Eating Flies

Eating Flies

On the body as a sacred space


By Carol Fischbach
LATELY, WHEN THERE IS nothing else to hold my random attention deficits, I wonder how many gnats I’ve inadvertently eaten. How many flying insects have entered the space between my lips because they were out of my line of vision, hovering below my chin. One day, when I was brushing my teeth, a fly bounced off the mirror and headed to my mouth, but I clamped my jaw shut just in time to deny him, then cursed his presence in my bathroom.

I hate flies.

In Catholic grade school my friend Barbara told me that one summer at a family barbecue, her mother was eating watermelon when a fly buzzed into her mouth and before she knew it, she swallowed him whole. Ever since then, I’ve been vigilant about flies. They are dirty and evil and poop on your food. I’m terrified that one of those despicable creatures might find a portal through which to enter the sacred space of my body. Years later, when Barbara told me that her mother had developed breast cancer, I knew it was because of that fly.


GETTING TO A PLACE where I considered my body a sacred space was difficult after being raised Catholic and having an angry, depressed mother. Mostly, I just knew that I didn’t want to swallow a fly.

At home I learned that doors were closed when body parts might be exposed, and women’s bodies stayed hidden under floral cotton housedresses. My mom and dad avoided each other. Never touched. I can imagine my mother swaddling me in shame while she slapped my toddler hands away from my private parts. When I was eleven, she called me a whore before I knew what that was.

I grew up in the 1950s, when parochial schools subtly implemented their curriculum of Catholic shame. No one talked about sex. Except on the playground. In whispers. There was a ban on patent leather shoes. Nuns swathed themselves in black robes and us in hideous uniforms.

“I was in sixth grade the day Sister Mary Du Jour warned us that she was going to give us a word that might alarm us, but we had to be strong.”


Somehow, I knew that touching myself was off limits unless I was swatting a fly, scratching a mosquito bite, or rubbing a sore shoulder. A body was something to keep covered by outfits you wore to school or church or work; otherwise, until you needed it to procreate, it was to stay hidden in a bottom drawer.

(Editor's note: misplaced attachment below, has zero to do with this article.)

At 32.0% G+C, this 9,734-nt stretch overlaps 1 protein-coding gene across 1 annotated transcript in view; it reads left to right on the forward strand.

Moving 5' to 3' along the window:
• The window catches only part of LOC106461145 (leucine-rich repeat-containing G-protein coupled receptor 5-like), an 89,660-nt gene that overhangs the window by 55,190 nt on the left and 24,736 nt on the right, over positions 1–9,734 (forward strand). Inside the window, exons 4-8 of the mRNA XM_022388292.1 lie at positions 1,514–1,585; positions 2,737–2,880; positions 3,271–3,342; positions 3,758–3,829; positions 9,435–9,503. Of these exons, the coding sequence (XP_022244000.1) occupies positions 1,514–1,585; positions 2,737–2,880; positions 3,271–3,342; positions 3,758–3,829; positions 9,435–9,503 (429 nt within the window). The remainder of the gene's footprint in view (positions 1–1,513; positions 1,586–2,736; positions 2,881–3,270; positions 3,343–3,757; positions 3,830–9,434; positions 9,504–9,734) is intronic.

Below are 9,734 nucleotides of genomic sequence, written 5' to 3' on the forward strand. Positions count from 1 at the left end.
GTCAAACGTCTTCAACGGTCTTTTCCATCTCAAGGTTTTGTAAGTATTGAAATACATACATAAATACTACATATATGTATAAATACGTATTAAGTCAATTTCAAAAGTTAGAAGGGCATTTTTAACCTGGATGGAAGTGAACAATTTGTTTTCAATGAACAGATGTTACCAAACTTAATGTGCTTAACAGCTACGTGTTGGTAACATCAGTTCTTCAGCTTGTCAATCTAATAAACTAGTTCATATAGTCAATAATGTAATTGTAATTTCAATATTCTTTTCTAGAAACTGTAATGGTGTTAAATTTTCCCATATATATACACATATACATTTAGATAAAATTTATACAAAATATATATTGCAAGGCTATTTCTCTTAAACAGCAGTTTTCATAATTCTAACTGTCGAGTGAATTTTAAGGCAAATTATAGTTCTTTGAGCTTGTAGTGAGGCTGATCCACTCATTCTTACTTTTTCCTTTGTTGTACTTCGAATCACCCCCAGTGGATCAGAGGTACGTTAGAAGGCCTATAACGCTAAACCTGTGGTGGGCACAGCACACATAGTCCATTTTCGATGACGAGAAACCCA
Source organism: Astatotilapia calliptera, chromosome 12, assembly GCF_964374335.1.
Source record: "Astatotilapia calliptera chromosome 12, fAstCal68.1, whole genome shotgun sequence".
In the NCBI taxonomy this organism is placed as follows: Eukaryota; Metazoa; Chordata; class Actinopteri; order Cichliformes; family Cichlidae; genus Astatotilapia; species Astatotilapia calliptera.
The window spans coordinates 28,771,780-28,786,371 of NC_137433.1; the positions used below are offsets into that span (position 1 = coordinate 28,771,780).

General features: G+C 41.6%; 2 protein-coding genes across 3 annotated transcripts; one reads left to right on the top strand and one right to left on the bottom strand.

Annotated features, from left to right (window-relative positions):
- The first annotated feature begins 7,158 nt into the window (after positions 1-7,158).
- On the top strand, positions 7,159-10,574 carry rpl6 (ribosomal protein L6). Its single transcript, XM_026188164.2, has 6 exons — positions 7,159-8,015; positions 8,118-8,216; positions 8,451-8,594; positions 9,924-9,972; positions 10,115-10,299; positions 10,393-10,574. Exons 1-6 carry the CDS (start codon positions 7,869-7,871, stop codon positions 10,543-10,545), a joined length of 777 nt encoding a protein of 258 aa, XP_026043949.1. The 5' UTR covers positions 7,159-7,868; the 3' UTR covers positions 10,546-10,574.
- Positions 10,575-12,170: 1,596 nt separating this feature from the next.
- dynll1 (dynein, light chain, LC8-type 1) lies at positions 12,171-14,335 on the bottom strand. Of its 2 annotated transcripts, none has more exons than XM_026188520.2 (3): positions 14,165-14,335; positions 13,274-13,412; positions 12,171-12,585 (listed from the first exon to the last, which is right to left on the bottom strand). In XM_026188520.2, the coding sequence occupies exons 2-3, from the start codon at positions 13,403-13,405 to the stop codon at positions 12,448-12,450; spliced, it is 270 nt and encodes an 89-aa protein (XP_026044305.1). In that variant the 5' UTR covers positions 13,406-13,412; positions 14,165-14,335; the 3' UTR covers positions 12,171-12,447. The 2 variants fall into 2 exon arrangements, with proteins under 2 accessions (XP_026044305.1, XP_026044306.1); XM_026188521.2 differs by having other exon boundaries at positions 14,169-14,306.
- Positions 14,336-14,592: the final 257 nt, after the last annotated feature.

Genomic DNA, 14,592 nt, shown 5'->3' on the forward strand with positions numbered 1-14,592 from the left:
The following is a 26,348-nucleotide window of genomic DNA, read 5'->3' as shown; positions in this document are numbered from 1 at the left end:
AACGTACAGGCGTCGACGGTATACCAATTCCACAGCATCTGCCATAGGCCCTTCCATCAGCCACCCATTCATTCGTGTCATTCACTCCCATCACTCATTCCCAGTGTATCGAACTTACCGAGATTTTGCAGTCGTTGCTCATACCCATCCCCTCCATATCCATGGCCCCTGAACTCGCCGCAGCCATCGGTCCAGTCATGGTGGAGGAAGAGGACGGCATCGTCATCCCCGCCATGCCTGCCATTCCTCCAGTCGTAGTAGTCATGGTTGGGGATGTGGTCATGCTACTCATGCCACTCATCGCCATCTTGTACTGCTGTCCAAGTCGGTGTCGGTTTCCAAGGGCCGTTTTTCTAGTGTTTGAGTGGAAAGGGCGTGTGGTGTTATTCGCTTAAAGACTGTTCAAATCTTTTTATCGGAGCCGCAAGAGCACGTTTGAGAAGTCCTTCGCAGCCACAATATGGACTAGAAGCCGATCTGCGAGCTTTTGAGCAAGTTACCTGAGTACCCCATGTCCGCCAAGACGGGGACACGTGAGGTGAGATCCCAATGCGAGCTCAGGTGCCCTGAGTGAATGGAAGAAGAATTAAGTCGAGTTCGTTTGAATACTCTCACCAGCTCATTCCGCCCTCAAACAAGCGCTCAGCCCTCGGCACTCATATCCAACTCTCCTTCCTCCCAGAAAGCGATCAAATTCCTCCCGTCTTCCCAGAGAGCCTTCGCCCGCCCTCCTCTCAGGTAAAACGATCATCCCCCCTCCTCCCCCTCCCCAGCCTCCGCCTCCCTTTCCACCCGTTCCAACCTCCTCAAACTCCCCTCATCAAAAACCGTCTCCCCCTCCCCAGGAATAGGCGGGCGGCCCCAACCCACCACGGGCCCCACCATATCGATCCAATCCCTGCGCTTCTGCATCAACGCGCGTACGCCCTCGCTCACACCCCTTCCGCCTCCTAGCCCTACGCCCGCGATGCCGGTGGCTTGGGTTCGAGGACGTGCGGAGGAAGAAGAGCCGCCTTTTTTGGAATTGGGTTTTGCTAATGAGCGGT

The Church says that masturbation is a mortal sin. Same as using the word fuck.

I was in the sixth grade the day Sister Mary Du Jour warned us that she was going to give us a word that might alarm us, but we had to be strong. “I am going to write a word on the board that you must never say out loud,” she said. “It is a mortal sin to say this word and you will go directly to Hell if you ever use it.”

When the Church said mortal sin, what they really meant was infinite, eternal damnation. Fire. Burning, blistered skin. Forever. No way around it. The nun’s black robes swung in an arc when she turned her back to us and faced the blackboard. White chalk on slate gray, in perfect Catholic cursive, Sister wrote the word fuck.

I swore to myself that I would never use that word. Not ever. Even if I didn’t know what the fuck it meant. I was intent on doing everything in my power to go to heaven. It didn’t take much, because Catholics were always first in line at the gate. That’s what the nuns told us. I’d look at my two Lutheran classmates and pity them. Just to make sure I had all my bases covered, I repeated a mantra in my head, one that Sister Mary Theresa taught us in fifth grade.

Jesus Mary Joseph loves me.

Jesus Mary Joseph loves me.

The nuns told us that you had to bow your head every time you said “Jesus.” So I did. It seemed a small price to pay to keep my busy mind off my stomach aches, my loneliness, and my hypervigilance toward everyone around me so I could keep them happy. My repetitive silent chant of salvation.

I wonder if anyone thought I was having seizures or early-onset Parkinson’s disease. I religiously bobbed my head every few seconds until the day my mother asked, “Why do you keep nodding your head?”

Exposed, I lied, “I don’t know.”

And I stopped. I couldn’t say the words without the bobbing. After confession, ten rosaries, and an hour of kneeling in the pew, I was absolved of lying to my mother.

I had to be a good girl.

I vowed I would never say fuck. I would never touch my body in my private places. God was always watching and if they saw me commit a sin, Jesus, Mary, Joseph would no longer love me. Any of them.

fischbach_hooke_gnat2.jpg

Unlike the word fuck, the nuns never mentioned masturbation, much less that it was a mortal sin. In high school I heard about its side effects: hairy palms, blindness, cancer, insanity. The Catholic Church Resource Center website says, “If a person is masturbating and knows fully that it is wrong, and does it willingly without doing anything to resist, then he or she is guilty of grave sin.”